“Not every minute of every day needs to be accounted for,” Smyth adds. “Just something for the child to know that this is a time for academics, or to expect free time, or to go outside and exercise.” (And don’t forget, Magro says, that going outside as part of a child’s daily routine is also beneficial for mental health.)
Create a learning space
Unlike special education classrooms, which are carefully designed to reduce triggers and tailored to support individual learning needs, the family home can be a minefield of distractions. To mitigate that, designate a particular area in your home for learning.
“While the child’s bedroom may be a safe place, it’s not their learning environment,” says Cheryl Sheffield, a special education specialist who’s been teaching for 25 years in northern Ontario. “But the work area doesn’t need to be sterile and void of life.” Whatever space you choose—a special corner or designated seat at the family table—Sheffield recommends that the child have hands-on materials nearby. Even better: items that can be rotated to keep things fresh, such as toys, books, chalk, paint, and markers.
Distractions are still likely to crop up in a home learning environment; try using them as rewards that can be worked into new routines. For example, if your child loves a certain snack, turn it into a learning game: watching candy dissolve in milk to see how it changes the milk’s color (with a reward of undissolved candy), or cheese crackers as props to practice exchanging money.
For non-verbal children or those who struggle with communication, Sheffield recommends including a variety of resources, such as graphics, pictures, traditional charts, and a “feeling chart” to help express emotions.
If your child tends to be extremely interested in one topic, use that to your advantage by structuring daily learning around that subject.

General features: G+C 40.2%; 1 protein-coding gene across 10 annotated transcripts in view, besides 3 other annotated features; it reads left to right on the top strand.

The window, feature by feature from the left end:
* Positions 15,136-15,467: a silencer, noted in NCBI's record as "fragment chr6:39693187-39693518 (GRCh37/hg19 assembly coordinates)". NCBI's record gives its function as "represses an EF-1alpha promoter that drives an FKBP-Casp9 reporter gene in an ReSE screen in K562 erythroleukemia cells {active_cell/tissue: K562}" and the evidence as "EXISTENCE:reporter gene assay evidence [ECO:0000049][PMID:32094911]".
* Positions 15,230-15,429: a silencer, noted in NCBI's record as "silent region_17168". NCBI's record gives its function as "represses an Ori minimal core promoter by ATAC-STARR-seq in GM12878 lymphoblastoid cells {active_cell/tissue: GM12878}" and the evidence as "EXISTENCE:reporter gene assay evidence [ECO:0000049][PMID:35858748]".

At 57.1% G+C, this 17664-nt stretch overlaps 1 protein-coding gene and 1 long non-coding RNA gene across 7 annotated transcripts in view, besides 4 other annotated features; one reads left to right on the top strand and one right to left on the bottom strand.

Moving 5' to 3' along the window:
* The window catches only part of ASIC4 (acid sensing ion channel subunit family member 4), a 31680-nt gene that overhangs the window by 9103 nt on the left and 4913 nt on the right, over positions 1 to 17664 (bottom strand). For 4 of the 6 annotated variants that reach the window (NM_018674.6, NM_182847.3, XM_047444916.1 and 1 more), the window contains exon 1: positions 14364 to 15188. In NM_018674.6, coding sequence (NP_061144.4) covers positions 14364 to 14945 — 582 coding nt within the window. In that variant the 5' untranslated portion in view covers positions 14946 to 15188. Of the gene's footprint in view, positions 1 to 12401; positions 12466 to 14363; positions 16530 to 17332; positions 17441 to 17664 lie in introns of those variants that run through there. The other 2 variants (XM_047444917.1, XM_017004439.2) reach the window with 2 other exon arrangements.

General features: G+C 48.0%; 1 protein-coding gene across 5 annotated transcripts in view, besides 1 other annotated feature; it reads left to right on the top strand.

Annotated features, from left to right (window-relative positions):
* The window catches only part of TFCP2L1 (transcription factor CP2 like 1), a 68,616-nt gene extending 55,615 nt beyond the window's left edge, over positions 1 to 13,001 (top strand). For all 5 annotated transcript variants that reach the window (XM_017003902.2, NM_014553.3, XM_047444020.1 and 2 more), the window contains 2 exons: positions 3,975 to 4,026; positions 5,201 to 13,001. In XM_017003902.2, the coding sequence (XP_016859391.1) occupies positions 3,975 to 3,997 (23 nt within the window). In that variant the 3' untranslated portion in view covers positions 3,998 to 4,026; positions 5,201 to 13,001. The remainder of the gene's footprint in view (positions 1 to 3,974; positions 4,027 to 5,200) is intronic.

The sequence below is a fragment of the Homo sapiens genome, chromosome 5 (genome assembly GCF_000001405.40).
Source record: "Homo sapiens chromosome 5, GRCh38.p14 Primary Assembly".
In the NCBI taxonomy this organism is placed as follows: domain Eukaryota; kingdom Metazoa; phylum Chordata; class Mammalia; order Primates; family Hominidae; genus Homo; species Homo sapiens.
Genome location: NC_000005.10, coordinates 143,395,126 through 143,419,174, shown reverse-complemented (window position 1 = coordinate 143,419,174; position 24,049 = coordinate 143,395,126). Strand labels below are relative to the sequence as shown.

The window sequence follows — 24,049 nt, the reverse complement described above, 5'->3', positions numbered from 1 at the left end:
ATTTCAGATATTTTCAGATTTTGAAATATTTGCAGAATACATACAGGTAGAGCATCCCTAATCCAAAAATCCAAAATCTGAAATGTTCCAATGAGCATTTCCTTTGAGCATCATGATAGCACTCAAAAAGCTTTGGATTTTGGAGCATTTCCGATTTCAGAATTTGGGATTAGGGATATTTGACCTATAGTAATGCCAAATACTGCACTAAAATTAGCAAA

“It’s important to push activities where students can still build skills,” Smyth says. Instead of watching the same video or reading the same book, supportively push your learner in different directions. That can help encourage more learning as well as diversify their communication skills.
For instance, have them help make a video or podcast episode about their preferred subject, or create a comic strip using free online software. “A gentle push that’s still in a comfortable realm—where they can still enjoy their thing—can help them go a bit beyond the comfortable,” Smyth says.
Use a variety of resources, online and off
With so many students learning from home, the amount of resources available to families can be overwhelming. “Plus you’re seeing what everyone else is doing on social media, and it can make you feel like you’re not doing enough,” Halsam says. “We decided to cut ourselves some slack.”
Focus on what works for your child. Learners on the autism spectrum often benefit from a compelling “hook” to entice their interest in a new subject, or different sensory methods to get engaged, Smyth says. For instance, a teacher in a typical classroom setting might announce a new subject, lecture for a few minutes, and then start an activity. But Smyth recommends finding ways that autistic learners can grab onto, such as an interactive map with photos, audio, and video that tells a historical story, making a history lesson far more accessible.
Other tools for sensory learning include Google Earth Voyager for social studies; Seek, an iNaturalist app for identifying plants and animals in the backyard via augmented reality; and Audible’s free audiobooks, which Smyth notes are often more accessible for dyslexic, dysgraphic, or lower-grade-level readers.
Sheffield recommends looking up a few resources developed specifically for teachers—such as this checklist for getting and focusing student attention.
And, Haslam adds, don’t forget that just giving your child the power to choose can be huge.
“For kids on the spectrum, having options and choices is empowering,” she says, noting her strategy of offering Drew either an explorative walk outside or 15 minutes of videos. “If you can give them control in their everyday routine, that can go a long way.”
Maybe most important, though, is for parents to prioritize health and wellness—and that includes for themselves. “Be prepared, be proactive, and be a positive role model,” Sheffield says. “Keep expectations low and praise success.
“Parents really need to recognize that they are human.”